Horrified expression is a sure-fire attention getter, U.S. researchers said on Sunday, based on a study of how fast people process facial expressions.
They believe fearful facial expressions make a beeline to the alarm center of the brain known as the amygdala, cuing humans to potential threats.
Of emotional information, a horrified expression is an easy way to get others' attention because people recognize the expression faster than any other, .
The finding is based on a study of how fast people process facial expressions, namely, fearful, neutral and happy expressions.
The researchers think that a region of the brain called the amygdala, which has a primary role in processing emotional information, shortcuts the normal brain pathway for processing visual images and causes the fearful face to jump out more quickly.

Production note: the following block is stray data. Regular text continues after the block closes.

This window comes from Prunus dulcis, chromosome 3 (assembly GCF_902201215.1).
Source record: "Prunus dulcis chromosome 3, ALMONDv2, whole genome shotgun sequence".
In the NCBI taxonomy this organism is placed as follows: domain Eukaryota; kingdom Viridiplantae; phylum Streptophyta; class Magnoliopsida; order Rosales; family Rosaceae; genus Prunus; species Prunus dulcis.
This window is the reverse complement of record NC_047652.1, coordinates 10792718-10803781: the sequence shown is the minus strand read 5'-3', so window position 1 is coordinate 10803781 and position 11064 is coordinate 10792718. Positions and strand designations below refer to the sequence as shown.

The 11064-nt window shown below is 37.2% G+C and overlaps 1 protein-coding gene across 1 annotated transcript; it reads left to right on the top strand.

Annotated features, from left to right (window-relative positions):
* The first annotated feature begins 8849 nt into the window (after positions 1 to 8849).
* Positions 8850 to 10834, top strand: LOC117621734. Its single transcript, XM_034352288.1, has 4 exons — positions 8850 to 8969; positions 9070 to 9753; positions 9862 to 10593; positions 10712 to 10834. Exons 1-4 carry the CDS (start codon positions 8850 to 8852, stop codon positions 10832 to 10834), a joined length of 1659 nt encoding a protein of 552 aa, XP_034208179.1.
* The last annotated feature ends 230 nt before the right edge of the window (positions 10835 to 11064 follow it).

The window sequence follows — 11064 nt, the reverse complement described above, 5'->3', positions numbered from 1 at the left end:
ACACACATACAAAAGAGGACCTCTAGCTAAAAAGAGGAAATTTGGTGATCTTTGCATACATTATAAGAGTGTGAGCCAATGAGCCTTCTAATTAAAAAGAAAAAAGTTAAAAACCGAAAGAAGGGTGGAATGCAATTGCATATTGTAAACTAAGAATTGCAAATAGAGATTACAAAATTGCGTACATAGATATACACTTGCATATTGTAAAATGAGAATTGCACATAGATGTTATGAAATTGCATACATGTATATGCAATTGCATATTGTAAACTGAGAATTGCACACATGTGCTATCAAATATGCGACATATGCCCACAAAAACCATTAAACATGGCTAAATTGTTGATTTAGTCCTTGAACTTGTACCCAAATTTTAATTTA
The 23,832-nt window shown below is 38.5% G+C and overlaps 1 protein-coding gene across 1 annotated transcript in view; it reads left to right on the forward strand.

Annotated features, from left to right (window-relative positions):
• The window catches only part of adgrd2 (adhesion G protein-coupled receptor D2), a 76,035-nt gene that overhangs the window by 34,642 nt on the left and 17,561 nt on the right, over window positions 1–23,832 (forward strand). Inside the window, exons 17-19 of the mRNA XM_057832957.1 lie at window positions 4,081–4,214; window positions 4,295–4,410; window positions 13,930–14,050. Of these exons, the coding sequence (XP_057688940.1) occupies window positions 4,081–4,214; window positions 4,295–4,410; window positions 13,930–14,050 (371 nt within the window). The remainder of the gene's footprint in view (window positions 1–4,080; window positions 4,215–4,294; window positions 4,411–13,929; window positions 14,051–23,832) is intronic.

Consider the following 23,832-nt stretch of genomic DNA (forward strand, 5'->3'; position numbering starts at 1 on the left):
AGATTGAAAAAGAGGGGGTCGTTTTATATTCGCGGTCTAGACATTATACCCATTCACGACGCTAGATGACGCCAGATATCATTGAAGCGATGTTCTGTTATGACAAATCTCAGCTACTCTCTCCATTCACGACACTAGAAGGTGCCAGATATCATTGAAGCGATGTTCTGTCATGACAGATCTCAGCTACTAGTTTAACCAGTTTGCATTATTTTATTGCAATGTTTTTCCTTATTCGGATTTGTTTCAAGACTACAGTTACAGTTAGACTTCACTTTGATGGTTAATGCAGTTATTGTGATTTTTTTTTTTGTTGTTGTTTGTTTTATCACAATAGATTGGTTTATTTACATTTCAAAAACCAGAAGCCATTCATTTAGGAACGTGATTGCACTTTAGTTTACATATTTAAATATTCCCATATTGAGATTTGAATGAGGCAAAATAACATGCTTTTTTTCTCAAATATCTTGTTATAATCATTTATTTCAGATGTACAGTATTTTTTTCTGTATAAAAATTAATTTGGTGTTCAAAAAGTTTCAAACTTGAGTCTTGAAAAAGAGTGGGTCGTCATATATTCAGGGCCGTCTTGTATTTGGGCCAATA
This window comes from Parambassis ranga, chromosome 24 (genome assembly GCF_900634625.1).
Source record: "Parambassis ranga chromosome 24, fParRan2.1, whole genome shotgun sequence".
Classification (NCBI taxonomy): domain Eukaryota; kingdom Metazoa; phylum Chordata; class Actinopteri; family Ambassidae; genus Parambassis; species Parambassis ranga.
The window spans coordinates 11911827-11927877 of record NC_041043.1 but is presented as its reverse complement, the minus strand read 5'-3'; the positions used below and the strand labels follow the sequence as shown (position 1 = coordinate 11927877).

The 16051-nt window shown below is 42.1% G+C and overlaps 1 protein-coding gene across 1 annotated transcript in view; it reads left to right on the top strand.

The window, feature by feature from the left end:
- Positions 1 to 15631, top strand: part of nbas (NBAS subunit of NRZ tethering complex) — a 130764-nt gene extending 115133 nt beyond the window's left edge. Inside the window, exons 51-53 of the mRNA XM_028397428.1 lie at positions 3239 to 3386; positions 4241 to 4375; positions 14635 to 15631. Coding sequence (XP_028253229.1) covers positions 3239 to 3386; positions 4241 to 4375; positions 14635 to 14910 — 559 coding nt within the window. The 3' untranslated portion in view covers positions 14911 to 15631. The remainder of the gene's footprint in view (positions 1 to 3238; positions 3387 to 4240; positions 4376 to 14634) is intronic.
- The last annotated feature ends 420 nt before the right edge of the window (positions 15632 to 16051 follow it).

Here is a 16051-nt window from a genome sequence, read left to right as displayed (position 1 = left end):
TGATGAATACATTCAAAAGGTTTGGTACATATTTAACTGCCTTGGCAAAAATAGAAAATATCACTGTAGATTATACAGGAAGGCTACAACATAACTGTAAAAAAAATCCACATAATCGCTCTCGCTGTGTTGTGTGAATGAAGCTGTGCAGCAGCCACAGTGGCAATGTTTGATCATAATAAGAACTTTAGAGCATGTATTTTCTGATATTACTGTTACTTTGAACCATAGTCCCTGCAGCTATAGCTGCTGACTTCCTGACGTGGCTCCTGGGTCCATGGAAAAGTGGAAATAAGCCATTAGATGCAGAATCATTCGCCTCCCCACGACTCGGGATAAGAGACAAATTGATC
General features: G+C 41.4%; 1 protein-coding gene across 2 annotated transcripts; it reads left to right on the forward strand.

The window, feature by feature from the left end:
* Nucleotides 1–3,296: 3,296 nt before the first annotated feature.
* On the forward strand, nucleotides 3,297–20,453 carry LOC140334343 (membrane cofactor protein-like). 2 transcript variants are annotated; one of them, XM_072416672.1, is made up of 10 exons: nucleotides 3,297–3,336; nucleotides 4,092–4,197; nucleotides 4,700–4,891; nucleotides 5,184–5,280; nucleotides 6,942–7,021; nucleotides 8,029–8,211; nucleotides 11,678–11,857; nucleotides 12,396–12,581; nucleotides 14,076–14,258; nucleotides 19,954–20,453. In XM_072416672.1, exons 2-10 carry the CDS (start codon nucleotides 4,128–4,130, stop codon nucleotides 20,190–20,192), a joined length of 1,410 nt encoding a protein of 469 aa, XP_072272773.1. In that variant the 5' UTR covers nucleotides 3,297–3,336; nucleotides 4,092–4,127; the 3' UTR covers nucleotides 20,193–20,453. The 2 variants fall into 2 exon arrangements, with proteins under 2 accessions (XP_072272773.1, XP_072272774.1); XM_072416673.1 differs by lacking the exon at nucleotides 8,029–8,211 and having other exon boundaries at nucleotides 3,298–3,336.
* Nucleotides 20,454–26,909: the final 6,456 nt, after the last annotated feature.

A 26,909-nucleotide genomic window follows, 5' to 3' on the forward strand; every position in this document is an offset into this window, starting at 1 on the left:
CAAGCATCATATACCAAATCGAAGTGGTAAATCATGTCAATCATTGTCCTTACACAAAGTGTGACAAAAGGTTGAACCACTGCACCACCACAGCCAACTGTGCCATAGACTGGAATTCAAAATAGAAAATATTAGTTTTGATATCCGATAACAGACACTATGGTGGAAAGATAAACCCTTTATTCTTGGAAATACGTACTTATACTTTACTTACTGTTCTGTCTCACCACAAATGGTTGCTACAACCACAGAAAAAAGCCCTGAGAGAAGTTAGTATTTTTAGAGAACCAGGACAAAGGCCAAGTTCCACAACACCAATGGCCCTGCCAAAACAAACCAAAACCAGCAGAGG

"We think what is happening with fear is that this is a critical threat signal for us," said David Zald, associate professor of psychology at Vanderbilt University in Tennessee. "Fear tells you something is wrong and you need to pay attention."
Zald and his colleagues think the expression of the eyes in a fearful face holds the key to its quick recognition.
"Fearful eyes are a particular shape, where you get more of the whites of the eye showing," Zald said. "That may be the sort of simple feature that the amygdala can pick up on, because it's only getting a fairly crude representation."
The fast recognition of fear may be an evolutionary survival mechanism geared to direct attention to signals of potential threats in the environment.
Happy expressions were the slowest to be recognized according to the study, which also fits into the evolutionary explanation.
"What we believe is happening is that the happy faces signal safety," Zald said. "If something is safe, you don't have to pay attention to it."